Background: Although high-intensity non-invasive ventilation has been shown to improve outcomes in stable COPD, it may adversely affect cardiac performance. Therefore, the aims of the present pilot study were to compare cardiac and pulmonary effects of 6 weeks of low-intensity non-invasive ventilation and 6 weeks of high-intensity non-invasive ventilation in stable COPD patients.
Methods: In a randomised crossover pilot feasibility study, the change in cardiac output after 6 weeks of each NIV mode compared to baseline was assessed with echocardiography in 14 severe stable COPD patients. Furthermore, CO during NIV, gas exchange, lung function, and health-related quality of life were investigated.
Results: Three patients dropped out: two deteriorated on low-intensity non-invasive ventilation, and one presented with decompensated heart failure while on high-intensity non-invasive ventilation. Eleven patients were included in the analysis. In general, cardiac output and NTproBNP did not change, although individual effects were noticed, depending on the pressures applied and/or the co-existence of heart failure. High-intensity non-invasive ventilation tended to be more effective in improving gas exchange, but both modes improved lung function and the health-related quality of life.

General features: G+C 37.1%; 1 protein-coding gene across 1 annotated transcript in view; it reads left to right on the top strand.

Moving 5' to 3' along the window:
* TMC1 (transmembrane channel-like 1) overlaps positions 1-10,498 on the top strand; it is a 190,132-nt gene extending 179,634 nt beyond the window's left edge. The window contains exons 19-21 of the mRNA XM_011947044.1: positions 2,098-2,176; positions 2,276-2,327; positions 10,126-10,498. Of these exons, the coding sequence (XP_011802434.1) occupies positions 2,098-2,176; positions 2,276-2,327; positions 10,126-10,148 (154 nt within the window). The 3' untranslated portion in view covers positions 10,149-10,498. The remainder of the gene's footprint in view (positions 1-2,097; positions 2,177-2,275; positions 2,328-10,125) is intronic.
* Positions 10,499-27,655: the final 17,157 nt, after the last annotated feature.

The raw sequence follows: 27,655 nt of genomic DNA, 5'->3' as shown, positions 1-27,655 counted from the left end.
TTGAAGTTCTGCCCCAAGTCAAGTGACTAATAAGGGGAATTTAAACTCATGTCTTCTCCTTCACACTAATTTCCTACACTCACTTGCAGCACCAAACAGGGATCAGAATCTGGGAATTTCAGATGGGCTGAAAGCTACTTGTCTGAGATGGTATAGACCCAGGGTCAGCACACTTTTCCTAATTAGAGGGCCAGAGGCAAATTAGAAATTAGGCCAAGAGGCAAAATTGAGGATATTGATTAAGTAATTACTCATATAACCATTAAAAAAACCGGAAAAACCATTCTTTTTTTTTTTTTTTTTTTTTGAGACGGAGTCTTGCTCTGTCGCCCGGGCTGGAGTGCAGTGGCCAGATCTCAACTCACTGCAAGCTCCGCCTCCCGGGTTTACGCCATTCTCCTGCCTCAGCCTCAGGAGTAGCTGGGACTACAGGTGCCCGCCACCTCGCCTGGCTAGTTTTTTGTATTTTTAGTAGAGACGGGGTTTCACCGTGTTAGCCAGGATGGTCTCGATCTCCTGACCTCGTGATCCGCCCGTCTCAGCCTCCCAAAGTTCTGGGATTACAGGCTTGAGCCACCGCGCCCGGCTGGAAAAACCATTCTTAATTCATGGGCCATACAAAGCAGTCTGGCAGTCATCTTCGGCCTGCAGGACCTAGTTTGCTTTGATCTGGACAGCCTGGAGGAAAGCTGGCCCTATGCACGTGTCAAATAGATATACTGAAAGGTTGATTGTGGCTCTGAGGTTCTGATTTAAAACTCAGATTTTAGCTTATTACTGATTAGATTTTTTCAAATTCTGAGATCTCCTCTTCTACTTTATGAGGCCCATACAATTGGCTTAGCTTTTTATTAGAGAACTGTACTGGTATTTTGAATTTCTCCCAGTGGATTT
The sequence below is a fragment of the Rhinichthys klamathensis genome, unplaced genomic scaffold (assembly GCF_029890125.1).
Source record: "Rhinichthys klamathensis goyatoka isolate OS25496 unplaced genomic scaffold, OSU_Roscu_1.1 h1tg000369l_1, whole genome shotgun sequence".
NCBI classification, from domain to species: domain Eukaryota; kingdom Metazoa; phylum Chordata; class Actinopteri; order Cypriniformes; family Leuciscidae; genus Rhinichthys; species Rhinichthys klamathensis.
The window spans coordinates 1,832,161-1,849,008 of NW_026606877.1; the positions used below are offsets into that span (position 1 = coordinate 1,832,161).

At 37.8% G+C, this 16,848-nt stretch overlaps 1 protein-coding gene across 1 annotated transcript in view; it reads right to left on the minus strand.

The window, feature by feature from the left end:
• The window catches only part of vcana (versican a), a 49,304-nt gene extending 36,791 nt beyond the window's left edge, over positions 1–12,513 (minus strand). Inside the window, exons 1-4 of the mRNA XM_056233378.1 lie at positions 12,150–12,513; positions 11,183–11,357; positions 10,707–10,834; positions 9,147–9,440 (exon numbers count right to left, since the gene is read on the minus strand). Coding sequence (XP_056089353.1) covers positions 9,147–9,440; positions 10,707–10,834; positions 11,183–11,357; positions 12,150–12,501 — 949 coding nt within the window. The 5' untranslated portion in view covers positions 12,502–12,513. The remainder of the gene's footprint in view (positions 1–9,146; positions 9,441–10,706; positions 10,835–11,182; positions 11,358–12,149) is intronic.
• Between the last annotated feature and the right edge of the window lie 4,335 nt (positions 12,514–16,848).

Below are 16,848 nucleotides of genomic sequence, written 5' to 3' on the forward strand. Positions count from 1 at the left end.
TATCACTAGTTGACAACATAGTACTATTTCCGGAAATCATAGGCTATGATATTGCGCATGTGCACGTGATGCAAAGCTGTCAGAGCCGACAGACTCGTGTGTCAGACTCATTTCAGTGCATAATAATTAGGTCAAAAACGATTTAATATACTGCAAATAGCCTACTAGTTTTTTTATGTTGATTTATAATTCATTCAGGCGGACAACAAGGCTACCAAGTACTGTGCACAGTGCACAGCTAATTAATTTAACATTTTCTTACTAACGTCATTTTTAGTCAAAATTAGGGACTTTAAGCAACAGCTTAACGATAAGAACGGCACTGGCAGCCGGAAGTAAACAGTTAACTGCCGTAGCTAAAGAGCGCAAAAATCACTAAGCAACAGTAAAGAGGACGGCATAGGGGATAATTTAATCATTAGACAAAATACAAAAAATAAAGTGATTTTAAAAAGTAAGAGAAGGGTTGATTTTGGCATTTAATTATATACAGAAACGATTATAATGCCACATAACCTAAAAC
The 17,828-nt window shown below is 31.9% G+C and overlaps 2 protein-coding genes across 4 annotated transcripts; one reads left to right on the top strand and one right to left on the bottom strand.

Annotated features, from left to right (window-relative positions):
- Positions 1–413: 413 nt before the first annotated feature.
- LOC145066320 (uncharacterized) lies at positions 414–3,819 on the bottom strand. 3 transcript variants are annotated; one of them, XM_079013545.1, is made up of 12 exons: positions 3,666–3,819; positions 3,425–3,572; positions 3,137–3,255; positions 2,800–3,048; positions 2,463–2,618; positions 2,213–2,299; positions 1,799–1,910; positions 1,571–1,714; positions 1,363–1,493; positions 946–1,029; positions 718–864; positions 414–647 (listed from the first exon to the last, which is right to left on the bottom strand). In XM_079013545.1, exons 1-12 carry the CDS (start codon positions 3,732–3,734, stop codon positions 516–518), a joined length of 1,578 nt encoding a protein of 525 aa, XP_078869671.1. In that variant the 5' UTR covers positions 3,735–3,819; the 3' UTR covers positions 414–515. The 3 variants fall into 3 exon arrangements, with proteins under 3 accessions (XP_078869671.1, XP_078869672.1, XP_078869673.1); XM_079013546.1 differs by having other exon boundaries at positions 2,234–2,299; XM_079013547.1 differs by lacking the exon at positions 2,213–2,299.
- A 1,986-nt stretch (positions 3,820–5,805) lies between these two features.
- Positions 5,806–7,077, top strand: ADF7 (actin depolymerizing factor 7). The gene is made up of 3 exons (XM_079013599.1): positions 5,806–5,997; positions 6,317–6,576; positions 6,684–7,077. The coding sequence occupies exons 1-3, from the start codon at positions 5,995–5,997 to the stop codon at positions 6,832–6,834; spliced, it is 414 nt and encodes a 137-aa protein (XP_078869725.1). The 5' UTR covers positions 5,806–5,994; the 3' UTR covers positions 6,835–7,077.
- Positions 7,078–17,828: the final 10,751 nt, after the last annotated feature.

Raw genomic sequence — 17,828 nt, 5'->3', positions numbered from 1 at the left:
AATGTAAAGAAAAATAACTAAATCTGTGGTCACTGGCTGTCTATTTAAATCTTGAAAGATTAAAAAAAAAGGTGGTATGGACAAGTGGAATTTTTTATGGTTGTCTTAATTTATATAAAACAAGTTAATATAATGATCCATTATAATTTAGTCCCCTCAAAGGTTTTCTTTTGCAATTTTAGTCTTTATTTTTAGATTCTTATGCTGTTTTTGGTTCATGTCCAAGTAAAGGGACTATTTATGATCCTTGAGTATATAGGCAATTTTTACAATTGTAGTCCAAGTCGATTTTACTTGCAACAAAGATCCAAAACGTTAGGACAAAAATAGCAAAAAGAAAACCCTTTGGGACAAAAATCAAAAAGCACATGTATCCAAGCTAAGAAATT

Conclusions: Long-term non-invasive ventilation with adequate pressure to improve gas exchange and health-related quality of life did not have an overall adverse effect on cardiac performance. Nevertheless, in patients with pre-existing heart failure, the application of very high inspiratory pressures might reduce cardiac output.